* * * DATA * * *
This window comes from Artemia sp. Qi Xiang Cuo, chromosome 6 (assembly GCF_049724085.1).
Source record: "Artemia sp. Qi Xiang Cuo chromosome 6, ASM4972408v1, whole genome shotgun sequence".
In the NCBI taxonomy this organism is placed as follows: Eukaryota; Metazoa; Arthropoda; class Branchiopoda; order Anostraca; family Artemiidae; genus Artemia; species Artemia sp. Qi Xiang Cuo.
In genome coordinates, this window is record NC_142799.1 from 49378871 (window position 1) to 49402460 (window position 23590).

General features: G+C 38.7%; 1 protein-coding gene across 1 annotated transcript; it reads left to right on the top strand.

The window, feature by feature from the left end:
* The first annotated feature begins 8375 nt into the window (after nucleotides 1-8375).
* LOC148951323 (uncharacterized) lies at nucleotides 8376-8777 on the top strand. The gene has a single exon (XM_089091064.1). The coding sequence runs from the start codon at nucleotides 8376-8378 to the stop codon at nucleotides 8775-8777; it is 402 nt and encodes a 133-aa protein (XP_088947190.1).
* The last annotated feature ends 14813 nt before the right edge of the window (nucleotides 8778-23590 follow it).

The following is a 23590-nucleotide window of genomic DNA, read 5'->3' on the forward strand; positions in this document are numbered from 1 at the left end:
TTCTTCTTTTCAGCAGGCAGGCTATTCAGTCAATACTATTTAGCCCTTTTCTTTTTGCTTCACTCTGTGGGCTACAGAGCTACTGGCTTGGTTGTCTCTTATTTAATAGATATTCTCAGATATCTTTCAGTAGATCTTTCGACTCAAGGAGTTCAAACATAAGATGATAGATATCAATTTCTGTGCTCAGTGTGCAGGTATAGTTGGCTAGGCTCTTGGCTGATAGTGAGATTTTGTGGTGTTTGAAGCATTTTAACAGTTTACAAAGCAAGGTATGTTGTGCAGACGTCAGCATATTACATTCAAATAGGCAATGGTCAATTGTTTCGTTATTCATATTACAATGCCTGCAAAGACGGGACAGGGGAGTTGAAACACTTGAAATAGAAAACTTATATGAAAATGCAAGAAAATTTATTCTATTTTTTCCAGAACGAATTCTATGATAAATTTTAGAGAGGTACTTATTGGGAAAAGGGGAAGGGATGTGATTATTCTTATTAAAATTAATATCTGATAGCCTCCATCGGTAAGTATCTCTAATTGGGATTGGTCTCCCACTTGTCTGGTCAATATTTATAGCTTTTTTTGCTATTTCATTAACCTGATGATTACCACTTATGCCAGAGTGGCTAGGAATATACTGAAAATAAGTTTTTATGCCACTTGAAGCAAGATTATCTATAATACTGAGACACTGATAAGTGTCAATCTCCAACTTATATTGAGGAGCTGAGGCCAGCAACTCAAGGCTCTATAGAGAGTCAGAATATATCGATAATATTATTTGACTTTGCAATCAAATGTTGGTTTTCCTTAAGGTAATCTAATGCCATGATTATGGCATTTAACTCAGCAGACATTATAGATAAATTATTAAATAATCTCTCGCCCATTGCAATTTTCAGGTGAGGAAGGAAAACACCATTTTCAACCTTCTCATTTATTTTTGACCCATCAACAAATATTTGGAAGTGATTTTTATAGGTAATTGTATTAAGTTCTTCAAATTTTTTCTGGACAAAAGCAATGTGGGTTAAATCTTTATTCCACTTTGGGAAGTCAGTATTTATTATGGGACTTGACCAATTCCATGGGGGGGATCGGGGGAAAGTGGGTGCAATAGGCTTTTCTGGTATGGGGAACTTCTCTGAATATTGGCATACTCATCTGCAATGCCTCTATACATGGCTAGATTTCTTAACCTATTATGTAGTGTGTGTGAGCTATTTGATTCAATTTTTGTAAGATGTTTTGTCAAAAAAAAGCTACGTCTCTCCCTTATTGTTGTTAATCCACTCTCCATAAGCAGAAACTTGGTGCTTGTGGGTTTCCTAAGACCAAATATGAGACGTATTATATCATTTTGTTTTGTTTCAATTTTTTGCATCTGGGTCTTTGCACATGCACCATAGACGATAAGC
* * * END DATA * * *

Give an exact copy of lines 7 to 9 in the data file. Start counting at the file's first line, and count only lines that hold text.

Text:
* The first annotated feature begins 8375 nt into the window (after nucleotides 1-8375).
* LOC148951323 (uncharacterized) lies at nucleotides 8376-8777 on the top strand. The gene has a single exon (XM_089091064.1). The coding sequence runs from the start codon at nucleotides 8376-8378 to the stop codon at nucleotides 8775-8777; it is 402 nt and encodes a 133-aa protein (XP_088947190.1).
* The last annotated feature ends 14813 nt before the right edge of the window (nucleotides 8778-23590 follow it).